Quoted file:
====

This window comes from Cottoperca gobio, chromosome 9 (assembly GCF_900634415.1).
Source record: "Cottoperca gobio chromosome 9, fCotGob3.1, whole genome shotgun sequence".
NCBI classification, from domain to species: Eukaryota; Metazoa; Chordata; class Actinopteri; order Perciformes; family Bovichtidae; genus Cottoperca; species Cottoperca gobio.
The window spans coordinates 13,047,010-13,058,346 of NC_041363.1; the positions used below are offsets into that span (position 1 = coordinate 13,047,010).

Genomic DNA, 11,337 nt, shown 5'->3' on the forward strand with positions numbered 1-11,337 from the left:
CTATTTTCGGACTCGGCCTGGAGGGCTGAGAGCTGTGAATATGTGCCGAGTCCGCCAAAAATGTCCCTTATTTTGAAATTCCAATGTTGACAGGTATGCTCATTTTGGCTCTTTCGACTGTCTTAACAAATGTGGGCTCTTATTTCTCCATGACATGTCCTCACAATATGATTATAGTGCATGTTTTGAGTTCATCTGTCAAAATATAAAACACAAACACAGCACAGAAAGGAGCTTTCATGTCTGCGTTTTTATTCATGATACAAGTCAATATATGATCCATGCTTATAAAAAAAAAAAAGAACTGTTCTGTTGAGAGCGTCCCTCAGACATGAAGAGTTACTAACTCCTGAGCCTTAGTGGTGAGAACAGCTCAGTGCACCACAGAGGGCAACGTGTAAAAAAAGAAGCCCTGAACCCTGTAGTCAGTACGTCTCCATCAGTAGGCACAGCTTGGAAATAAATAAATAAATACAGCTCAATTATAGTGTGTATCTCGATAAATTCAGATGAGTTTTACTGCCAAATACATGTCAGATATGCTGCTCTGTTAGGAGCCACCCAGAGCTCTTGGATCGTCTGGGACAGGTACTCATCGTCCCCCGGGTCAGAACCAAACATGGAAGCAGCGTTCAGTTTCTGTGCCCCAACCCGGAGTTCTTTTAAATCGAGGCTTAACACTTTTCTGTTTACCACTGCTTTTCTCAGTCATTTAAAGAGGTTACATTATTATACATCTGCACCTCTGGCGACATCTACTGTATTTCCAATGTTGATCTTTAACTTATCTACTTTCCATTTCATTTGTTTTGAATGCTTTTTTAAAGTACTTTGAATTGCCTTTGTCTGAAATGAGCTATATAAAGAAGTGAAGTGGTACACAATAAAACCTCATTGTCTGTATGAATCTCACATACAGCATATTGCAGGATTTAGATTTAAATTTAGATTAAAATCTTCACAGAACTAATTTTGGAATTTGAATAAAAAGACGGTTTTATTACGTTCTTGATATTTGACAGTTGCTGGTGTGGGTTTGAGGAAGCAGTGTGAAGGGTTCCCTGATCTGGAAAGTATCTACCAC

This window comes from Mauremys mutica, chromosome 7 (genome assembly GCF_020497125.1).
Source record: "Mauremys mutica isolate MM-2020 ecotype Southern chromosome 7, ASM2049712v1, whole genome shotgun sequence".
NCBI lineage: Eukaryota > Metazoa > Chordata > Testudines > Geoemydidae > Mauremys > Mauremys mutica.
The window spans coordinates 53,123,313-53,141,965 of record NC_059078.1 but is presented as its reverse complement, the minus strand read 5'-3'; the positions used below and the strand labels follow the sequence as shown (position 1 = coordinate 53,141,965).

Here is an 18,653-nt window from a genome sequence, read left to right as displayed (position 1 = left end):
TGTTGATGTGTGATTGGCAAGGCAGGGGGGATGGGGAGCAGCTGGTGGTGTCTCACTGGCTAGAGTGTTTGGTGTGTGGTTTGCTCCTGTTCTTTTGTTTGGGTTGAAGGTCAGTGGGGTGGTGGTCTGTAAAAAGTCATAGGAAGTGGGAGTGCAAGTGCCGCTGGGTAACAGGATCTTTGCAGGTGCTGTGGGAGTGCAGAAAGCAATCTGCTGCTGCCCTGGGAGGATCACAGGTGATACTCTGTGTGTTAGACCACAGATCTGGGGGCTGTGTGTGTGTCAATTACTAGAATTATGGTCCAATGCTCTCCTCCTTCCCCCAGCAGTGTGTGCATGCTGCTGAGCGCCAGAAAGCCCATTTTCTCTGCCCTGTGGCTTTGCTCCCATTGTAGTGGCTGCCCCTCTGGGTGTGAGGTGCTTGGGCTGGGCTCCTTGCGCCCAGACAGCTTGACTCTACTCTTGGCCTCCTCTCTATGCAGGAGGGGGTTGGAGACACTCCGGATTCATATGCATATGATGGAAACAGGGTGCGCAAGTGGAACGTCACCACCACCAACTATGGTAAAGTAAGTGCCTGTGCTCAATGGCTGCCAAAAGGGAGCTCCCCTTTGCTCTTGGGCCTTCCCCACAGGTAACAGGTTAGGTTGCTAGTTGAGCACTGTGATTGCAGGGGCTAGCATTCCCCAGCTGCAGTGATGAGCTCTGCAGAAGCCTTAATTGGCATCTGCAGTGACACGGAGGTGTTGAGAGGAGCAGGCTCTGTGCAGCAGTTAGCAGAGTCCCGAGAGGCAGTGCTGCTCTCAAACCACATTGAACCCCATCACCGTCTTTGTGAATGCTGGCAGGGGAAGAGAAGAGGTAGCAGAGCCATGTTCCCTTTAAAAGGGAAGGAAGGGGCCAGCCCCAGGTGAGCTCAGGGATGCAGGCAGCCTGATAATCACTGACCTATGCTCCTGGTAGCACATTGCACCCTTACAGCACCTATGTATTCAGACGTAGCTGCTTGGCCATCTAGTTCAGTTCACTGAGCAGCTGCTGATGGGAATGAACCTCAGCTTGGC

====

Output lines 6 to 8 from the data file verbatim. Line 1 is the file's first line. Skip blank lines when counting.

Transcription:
CTATTTTCGGACTCGGCCTGGAGGGCTGAGAGCTGTGAATATGTGCCGAGTCCGCCAAAAATGTCCCTTATTTTGAAATTCCAATGTTGACAGGTATGCTCATTTTGGCTCTTTCGACTGTCTTAACAAATGTGGGCTCTTATTTCTCCATGACATGTCCTCACAATATGATTATAGTGCATGTTTTGAGTTCATCTGTCAAAATATAAAACACAAACACAGCACAGAAAGGAGCTTTCATGTCTGCGTTTTTATTCATGATACAAGTCAATATATGATCCATGCTTATAAAAAAAAAAAAGAACTGTTCTGTTGAGAGCGTCCCTCAGACATGAAGAGTTACTAACTCCTGAGCCTTAGTGGTGAGAACAGCTCAGTGCACCACAGAGGGCAACGTGTAAAAAAAGAAGCCCTGAACCCTGTAGTCAGTACGTCTCCATCAGTAGGCACAGCTTGGAAATAAATAAATAAATACAGCTCAATTATAGTGTGTATCTCGATAAATTCAGATGAGTTTTACTGCCAAATACATGTCAGATATGCTGCTCTGTTAGGAGCCACCCAGAGCTCTTGGATCGTCTGGGACAGGTACTCATCGTCCCCCGGGTCAGAACCAAACATGGAAGCAGCGTTCAGTTTCTGTGCCCCAACCCGGAGTTCTTTTAAATCGAGGCTTAACACTTTTCTGTTTACCACTGCTTTTCTCAGTCATTTAAAGAGGTTACATTATTATACATCTGCACCTCTGGCGACATCTACTGTATTTCCAATGTTGATCTTTAACTTATCTACTTTCCATTTCATTTGTTTTGAATGCTTTTTTAAAGTACTTTGAATTGCCTTTGTCTGAAATGAGCTATATAAAGAAGTGAAGTGGTACACAATAAAACCTCATTGTCTGTATGAATCTCACATACAGCATATTGCAGGATTTAGATTTAAATTTAGATTAAAATCTTCACAGAACTAATTTTGGAATTTGAATAAAAAGACGGTTTTATTACGTTCTTGATATTTGACAGTTGCTGGTGTGGGTTTGAGGAAGCAGTGTGAAGGGTTCCCTGATCTGGAAAGTATCTACCAC

This window comes from Mauremys mutica, chromosome 7 (genome assembly GCF_020497125.1).
Source record: "Mauremys mutica isolate MM-2020 ecotype Southern chromosome 7, ASM2049712v1, whole genome shotgun sequence".